This Thai film has left audiences across South-East Asia emotionally devastated. But what will Australians think of it? (2024)

Thai director Pat Boonnitipat had a way of knowing when a scene was working while making How to Make Millions Before Grandma Dies.

The crew would be in tears.

"The first camera assistant, he was like this very cool guy," Pat told the ABC.

"While he was doing the focus pulling on set, he cried so much that he couldn't keep his hand on the wheel.

"We were laughing a lot but that's when I know that this scene will work so well, because it broke his wall."

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The film β€” called Lahn-Mah in Thai, or Grandma's Grandchild β€” is about a university dropout, M, who quits his job to spend time with his Chinese-Thai grandmother, Amah, after finding out she has terminal cancer.

Realising M is simply trying to secure Amah's inheritance, the rest of the family swoop in to stake their claim.

It's been a record-setting blockbuster not only in Thailand but across South-East Asia, with box office takings of at least $40 million and a total audience of more than 10 million.

The family relationships and characters have resonated so much with audiences it even inspired a TikTok meme with film goers posting clips of themselves before watching it and tear-streaked and sobbing afterwards.

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Script stirred a 'very unusual feeling'

Pat said when he read the first draft of the film β€” by scriptwriter Thodsapon Thiptinnakorn β€” it focused almost solely on the two main characters and was more of a slapstick comedy.

However, the emotional heart of the story was already there.

"By the end of the script that I read, this very unusual feeling stirred up inside me," he said.

"I cried a little bit, but I cannot call it a sadness.

"So I tried to figure out what exactly did I feel, and I tried to convey this feeling, enhance it, and make the movie, the more complete version of it for the audience."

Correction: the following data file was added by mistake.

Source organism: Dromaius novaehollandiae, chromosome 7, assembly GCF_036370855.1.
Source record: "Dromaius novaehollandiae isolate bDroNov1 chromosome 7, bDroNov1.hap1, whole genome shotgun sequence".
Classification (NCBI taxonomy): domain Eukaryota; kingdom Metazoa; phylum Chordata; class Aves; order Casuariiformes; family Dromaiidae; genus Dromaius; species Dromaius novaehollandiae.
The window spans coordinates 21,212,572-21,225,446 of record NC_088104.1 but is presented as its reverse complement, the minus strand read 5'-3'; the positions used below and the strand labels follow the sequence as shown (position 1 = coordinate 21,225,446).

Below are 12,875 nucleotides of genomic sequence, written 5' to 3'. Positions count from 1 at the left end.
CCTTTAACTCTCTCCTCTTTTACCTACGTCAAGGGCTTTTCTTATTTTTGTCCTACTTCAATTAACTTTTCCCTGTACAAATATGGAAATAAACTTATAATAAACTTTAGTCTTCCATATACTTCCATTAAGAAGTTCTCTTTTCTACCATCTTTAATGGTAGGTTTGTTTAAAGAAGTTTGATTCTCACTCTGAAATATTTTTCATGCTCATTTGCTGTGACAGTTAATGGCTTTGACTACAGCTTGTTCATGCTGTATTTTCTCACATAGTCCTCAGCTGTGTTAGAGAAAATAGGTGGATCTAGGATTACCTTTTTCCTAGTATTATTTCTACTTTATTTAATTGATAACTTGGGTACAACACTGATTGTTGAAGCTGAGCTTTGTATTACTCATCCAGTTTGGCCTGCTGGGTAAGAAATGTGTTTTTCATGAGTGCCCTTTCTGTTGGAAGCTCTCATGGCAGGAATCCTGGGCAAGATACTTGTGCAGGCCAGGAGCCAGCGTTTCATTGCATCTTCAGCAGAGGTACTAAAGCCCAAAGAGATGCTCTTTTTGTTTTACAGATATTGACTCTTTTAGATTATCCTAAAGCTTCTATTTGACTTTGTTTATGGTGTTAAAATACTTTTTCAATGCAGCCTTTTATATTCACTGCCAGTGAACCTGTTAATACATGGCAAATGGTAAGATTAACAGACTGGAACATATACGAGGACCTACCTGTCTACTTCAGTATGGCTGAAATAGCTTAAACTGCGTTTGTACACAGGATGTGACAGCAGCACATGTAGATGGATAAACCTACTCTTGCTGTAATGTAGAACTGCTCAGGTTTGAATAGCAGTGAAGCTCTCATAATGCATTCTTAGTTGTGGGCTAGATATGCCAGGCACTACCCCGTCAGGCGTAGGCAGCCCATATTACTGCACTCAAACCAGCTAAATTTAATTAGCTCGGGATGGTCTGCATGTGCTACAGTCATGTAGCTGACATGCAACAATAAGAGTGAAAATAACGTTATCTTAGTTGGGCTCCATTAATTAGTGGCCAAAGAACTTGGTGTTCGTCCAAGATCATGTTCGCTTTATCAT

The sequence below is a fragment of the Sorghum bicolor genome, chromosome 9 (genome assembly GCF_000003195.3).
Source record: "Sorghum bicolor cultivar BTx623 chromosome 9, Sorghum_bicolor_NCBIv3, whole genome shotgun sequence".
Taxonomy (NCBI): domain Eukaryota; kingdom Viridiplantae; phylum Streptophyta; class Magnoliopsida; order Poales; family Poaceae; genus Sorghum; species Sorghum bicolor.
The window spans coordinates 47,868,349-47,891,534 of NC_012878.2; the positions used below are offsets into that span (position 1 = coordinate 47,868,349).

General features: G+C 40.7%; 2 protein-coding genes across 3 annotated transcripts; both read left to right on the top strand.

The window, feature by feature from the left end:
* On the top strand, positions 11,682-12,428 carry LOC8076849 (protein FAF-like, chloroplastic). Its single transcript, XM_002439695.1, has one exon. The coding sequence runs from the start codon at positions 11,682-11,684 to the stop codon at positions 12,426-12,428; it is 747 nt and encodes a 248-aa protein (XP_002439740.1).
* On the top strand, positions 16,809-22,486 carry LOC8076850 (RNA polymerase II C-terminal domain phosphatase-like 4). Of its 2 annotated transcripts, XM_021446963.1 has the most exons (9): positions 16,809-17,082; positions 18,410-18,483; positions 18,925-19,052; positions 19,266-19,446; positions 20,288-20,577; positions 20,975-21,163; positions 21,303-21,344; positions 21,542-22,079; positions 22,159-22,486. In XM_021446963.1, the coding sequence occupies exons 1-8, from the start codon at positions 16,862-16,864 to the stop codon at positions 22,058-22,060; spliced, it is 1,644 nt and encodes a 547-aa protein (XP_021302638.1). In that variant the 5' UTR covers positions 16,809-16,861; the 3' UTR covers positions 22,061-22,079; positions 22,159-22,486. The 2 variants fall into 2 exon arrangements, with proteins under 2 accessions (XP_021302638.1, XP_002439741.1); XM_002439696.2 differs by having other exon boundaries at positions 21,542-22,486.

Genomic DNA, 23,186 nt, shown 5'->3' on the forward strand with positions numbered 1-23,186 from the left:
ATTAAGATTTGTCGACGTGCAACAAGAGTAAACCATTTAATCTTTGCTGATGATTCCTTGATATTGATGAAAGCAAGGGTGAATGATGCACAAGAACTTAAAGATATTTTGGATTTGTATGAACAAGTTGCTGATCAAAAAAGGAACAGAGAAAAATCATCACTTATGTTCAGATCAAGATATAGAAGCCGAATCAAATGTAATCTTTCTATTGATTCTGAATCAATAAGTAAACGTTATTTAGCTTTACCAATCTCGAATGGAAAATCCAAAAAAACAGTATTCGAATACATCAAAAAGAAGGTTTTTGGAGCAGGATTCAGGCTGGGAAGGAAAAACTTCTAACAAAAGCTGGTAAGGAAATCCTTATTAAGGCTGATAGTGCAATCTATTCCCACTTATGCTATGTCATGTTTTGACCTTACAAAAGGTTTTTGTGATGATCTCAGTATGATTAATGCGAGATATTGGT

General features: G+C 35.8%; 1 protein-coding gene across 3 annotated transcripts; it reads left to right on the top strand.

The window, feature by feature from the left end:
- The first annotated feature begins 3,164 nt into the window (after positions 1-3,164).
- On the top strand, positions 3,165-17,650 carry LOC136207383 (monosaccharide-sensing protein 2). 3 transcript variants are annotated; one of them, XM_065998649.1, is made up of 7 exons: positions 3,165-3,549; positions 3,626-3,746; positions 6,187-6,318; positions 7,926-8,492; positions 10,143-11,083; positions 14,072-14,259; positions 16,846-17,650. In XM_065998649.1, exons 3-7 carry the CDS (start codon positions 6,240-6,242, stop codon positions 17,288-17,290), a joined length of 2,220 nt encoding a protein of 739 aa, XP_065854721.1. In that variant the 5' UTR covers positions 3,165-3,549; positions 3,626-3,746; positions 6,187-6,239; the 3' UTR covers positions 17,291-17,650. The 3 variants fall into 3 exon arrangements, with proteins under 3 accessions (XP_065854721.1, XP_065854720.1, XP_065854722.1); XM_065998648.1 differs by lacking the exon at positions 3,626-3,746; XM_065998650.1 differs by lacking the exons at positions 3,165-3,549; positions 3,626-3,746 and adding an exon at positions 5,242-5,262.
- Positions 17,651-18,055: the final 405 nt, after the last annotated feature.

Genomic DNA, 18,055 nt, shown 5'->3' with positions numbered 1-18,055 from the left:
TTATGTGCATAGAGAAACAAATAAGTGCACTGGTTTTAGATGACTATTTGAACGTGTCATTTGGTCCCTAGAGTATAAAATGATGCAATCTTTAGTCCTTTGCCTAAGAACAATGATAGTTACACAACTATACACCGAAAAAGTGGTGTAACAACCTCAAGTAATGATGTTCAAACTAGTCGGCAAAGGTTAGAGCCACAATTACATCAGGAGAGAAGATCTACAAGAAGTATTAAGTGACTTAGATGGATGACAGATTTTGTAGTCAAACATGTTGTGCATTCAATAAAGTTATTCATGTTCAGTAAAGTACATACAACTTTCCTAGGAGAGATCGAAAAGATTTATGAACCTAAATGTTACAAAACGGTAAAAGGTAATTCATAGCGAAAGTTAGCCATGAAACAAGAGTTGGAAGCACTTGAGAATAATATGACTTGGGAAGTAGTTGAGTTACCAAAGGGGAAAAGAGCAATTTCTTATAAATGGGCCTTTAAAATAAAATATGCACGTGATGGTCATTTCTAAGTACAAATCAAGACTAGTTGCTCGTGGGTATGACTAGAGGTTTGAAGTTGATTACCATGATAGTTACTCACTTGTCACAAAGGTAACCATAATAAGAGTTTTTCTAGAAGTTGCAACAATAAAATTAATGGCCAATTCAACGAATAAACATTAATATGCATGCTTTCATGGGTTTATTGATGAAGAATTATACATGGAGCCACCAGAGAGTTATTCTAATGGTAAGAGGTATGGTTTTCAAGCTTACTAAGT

This Thai film has left audiences across South-East Asia emotionally devastated. But what will Australians think of it? (1)

Pat reworked the script over two years, adding more realistic family drama elements and characters.

The first-time film director drew inspiration from his own life β€” including his own 92-year-old grandmother who raised him for about 10 years of his childhood.

He actually moved back in with her while working on the script and they still live together.

"She's a very complex person and that's what I really wanted to depict in the film, the layers and layers of her personality," he said.

"There are so many layers: what she feels, and what she actually does and how she's hoping society would see her.

"And my relationship with her is also very complex, but she's really kind."

This Thai film has left audiences across South-East Asia emotionally devastated. But what will Australians think of it? (2)

In the wake of the film's surprise success, Pat said he gave much of his share of the proceeds to his grandmother.

"I just gave it to her because she actually never owned anything of her own," he said.

"By being a Chinese wife, or something like that, even the house is not under her name."

He said he just wanted to know what she would do with it.

"Not far from my expectations, she divided the money and now she's starting to give it out to all the cousins and the kids and the grandson," he said.

'They were stunned'

Not all the characters in the film are entirely sympathetic. One reviewer went so far as to call them "uniformly loathsome".

Pat said this caused some uncomfortable moments after he showed the film to his family.

"I actually brought all of them to the premiere β€” to the gala," he said.